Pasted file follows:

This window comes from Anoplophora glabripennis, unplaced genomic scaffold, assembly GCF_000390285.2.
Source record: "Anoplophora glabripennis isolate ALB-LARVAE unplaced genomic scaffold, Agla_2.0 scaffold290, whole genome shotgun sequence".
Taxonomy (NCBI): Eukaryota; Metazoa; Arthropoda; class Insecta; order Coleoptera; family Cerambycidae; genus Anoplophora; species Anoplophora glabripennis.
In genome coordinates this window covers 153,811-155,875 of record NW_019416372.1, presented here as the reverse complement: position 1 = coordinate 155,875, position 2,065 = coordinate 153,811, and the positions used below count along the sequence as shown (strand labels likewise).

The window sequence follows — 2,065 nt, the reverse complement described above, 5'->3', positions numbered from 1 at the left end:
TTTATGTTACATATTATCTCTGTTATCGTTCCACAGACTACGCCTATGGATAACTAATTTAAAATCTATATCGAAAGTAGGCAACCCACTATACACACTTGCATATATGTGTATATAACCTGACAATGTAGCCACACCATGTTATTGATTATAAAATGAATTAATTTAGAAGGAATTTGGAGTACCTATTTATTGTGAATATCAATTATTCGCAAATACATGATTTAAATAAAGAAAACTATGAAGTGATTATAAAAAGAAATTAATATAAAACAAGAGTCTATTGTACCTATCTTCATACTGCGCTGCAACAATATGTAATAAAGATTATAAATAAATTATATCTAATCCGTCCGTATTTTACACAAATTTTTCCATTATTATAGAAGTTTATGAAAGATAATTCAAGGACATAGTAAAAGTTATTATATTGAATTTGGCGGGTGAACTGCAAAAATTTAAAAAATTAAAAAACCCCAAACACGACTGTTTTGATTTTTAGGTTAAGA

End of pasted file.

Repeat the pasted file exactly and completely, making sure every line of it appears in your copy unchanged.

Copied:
This window comes from Anoplophora glabripennis, unplaced genomic scaffold, assembly GCF_000390285.2.
Source record: "Anoplophora glabripennis isolate ALB-LARVAE unplaced genomic scaffold, Agla_2.0 scaffold290, whole genome shotgun sequence".
Taxonomy (NCBI): Eukaryota; Metazoa; Arthropoda; class Insecta; order Coleoptera; family Cerambycidae; genus Anoplophora; species Anoplophora glabripennis.
In genome coordinates this window covers 153,811-155,875 of record NW_019416372.1, presented here as the reverse complement: position 1 = coordinate 155,875, position 2,065 = coordinate 153,811, and the positions used below count along the sequence as shown (strand labels likewise).

The window sequence follows — 2,065 nt, the reverse complement described above, 5'->3', positions numbered from 1 at the left end:
TTTATGTTACATATTATCTCTGTTATCGTTCCACAGACTACGCCTATGGATAACTAATTTAAAATCTATATCGAAAGTAGGCAACCCACTATACACACTTGCATATATGTGTATATAACCTGACAATGTAGCCACACCATGTTATTGATTATAAAATGAATTAATTTAGAAGGAATTTGGAGTACCTATTTATTGTGAATATCAATTATTCGCAAATACATGATTTAAATAAAGAAAACTATGAAGTGATTATAAAAAGAAATTAATATAAAACAAGAGTCTATTGTACCTATCTTCATACTGCGCTGCAACAATATGTAATAAAGATTATAAATAAATTATATCTAATCCGTCCGTATTTTACACAAATTTTTCCATTATTATAGAAGTTTATGAAAGATAATTCAAGGACATAGTAAAAGTTATTATATTGAATTTGGCGGGTGAACTGCAAAAATTTAAAAAATTAAAAAACCCCAAACACGACTGTTTTGATTTTTAGGTTAAGA